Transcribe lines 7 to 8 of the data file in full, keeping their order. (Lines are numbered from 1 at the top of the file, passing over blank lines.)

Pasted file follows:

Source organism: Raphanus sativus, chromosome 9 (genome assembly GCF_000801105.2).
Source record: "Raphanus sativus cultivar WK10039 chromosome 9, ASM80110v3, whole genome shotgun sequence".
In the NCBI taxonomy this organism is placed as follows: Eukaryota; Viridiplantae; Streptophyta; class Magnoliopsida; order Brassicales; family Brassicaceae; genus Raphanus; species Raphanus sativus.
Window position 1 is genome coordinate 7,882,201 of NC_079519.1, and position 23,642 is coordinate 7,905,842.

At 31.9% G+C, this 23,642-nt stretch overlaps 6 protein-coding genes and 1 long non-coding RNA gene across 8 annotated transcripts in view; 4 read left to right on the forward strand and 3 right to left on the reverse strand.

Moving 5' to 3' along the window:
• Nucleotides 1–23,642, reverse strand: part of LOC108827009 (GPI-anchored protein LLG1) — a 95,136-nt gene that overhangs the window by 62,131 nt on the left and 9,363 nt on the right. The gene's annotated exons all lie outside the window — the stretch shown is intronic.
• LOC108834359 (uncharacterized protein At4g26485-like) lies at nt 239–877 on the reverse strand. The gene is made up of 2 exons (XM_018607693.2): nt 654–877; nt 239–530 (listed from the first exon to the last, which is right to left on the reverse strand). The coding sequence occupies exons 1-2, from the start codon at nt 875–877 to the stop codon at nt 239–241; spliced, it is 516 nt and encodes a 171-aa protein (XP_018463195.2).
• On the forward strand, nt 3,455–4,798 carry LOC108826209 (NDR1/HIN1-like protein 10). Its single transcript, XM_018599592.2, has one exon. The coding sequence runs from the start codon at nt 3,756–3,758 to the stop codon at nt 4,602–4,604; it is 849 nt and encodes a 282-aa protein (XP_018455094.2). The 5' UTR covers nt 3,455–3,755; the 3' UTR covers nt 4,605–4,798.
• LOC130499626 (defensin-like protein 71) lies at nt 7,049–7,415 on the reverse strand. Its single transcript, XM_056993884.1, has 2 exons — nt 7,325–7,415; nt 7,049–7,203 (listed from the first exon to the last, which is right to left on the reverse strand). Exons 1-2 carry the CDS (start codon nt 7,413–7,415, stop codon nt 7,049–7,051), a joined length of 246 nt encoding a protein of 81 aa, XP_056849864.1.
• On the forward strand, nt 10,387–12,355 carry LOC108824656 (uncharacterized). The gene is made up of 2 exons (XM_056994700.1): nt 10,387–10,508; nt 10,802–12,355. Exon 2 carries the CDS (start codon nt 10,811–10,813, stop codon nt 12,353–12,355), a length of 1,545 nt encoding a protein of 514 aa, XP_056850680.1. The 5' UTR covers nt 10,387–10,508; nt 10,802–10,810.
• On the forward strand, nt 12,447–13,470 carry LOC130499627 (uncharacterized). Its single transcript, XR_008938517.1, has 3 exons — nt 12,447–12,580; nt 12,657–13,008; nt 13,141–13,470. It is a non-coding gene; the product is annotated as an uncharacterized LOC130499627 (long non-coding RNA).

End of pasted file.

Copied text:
• Nucleotides 1–23,642, reverse strand: part of LOC108827009 (GPI-anchored protein LLG1) — a 95,136-nt gene that overhangs the window by 62,131 nt on the left and 9,363 nt on the right. The gene's annotated exons all lie outside the window — the stretch shown is intronic.
• LOC108834359 (uncharacterized protein At4g26485-like) lies at nt 239–877 on the reverse strand. The gene is made up of 2 exons (XM_018607693.2): nt 654–877; nt 239–530 (listed from the first exon to the last, which is right to left on the reverse strand). The coding sequence occupies exons 1-2, from the start codon at nt 875–877 to the stop codon at nt 239–241; spliced, it is 516 nt and encodes a 171-aa protein (XP_018463195.2).